World War II, or the Second World War was a global military conflict lasting from 1939 to 1945 which involved most of the world’s nations, including all of the great powers, organised into two opposing military alliances: the Allies and the Axis. It was the most widespread war in history, with more than 100 million military personnel mobilised. In a state of “total war“, the major participants placed their entire economic, industrial, and scientific capabilities at the service of the war effort, erasing the distinction between civilian and military resources. Marked by significant action against civilians, including the Holocaust and the only use of nuclear weapons in warfare, it was the deadliest conflict in human history, and it has been estimated that it resulted in fifty million to over seventy million fatalities.
The war is generally accepted to have begun on 1 September 1939, with the invasion of Poland by Nazi Germany and subsequent declarations of war on Germany by France and most of the countries of the British Empire and Commonwealth. China and Japan were already at war by this date, whereas other countries that were not initially involved joined the war later in response to events such as the German invasion of the Soviet Union and the Japanese attacks on the U.S. Pacific Fleet at Pearl Harbor and on British overseas colonies, which triggered declarations of war on Japan by the United States, the British Commonwealth, and the Netherlands.
The war ended with the disintegration of the German war effort and the unconditional surrender of the Empire of Japan by 1945. World War II left the political alignment and social structure of the world significantly altered. While the United Nations was established to foster international cooperation and prevent future conflicts, the Soviet Union and the United States emerged as rival superpowers, setting the stage for the Cold War, which would last for the next forty-six years. Meanwhile, the United States’ strong advocacy of the principle of self-determination accelerated decolonization movements in Asia and Africa, while Western Europe began moving toward economic recovery and increased political integration.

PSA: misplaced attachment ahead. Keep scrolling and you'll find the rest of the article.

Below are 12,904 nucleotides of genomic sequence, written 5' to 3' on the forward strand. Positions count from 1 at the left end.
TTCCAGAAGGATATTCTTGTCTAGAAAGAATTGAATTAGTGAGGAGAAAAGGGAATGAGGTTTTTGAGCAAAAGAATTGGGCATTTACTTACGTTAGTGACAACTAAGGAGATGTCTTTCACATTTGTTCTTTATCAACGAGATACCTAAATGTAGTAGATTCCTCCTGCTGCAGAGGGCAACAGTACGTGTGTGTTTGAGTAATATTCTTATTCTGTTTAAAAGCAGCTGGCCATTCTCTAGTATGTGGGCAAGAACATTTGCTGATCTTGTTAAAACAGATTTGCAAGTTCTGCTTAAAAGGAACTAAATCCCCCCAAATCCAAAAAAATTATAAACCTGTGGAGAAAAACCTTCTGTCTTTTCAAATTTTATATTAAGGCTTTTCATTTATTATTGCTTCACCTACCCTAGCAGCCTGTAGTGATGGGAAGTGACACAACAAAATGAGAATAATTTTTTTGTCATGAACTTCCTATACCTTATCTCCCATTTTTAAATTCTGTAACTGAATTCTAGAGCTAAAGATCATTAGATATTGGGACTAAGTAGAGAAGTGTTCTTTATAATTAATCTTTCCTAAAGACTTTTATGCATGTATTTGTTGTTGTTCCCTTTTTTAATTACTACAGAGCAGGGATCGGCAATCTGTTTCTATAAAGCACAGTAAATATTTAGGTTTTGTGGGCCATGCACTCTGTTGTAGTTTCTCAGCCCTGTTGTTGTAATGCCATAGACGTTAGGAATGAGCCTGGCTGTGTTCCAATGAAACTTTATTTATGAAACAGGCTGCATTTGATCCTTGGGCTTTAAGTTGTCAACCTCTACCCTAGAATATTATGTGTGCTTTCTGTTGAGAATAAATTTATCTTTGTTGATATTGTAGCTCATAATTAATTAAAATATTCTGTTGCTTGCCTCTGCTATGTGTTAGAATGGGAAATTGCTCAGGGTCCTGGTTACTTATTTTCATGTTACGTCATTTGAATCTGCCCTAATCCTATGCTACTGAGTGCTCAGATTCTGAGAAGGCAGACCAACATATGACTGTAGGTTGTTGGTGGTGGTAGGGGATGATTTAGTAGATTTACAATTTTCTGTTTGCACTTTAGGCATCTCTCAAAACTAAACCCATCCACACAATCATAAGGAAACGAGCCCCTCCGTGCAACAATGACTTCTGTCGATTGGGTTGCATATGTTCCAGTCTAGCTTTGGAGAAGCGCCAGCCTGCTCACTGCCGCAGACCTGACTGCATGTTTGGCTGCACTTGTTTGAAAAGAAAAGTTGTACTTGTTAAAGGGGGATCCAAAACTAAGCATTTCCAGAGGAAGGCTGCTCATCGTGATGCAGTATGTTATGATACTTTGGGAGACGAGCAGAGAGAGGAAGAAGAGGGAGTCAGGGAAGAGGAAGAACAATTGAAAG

The exact date of the war’s end is also not universally agreed upon. It was generally accepted at the time that the war ended with the armistice of 14 August 1945 (V-J Day), rather than the formal surrender of Japan (2 September 1945); it is even claimed in some European histories that it ended on V-E Day (8 May 1945). A peace treaty with Japan was signed in 1951 to formally tie up any loose ends such as compensation to be paid to Allied prisoners of war who had been victims of atrocities. A treaty regarding Germany’s future allowed the reunification of East and West Germany to take place in 1990 and resolved other post-World War II issues.
Belligerents Commanders Casualties and Losses
- Atlas of the World Battle Fronts
- Battles (list)
- Effects of World War II
- List of World War II military operations
- Declaration of war by the United Kingdom
- Declaration of war by the United States
- World War II Military Situation Maps 1944-1945
- September 2, 1945 Document of Surrender of Japan
- List of American military cemeteries, federal memorials, monuments and markers located in foreign countries
- Military History of African Americans
- Military History of Asian Americans
- Military History of Latino Americans
- Military History of Native Americans
Military history of the United States during World War II
The Veterans Administration http://www.va.gov/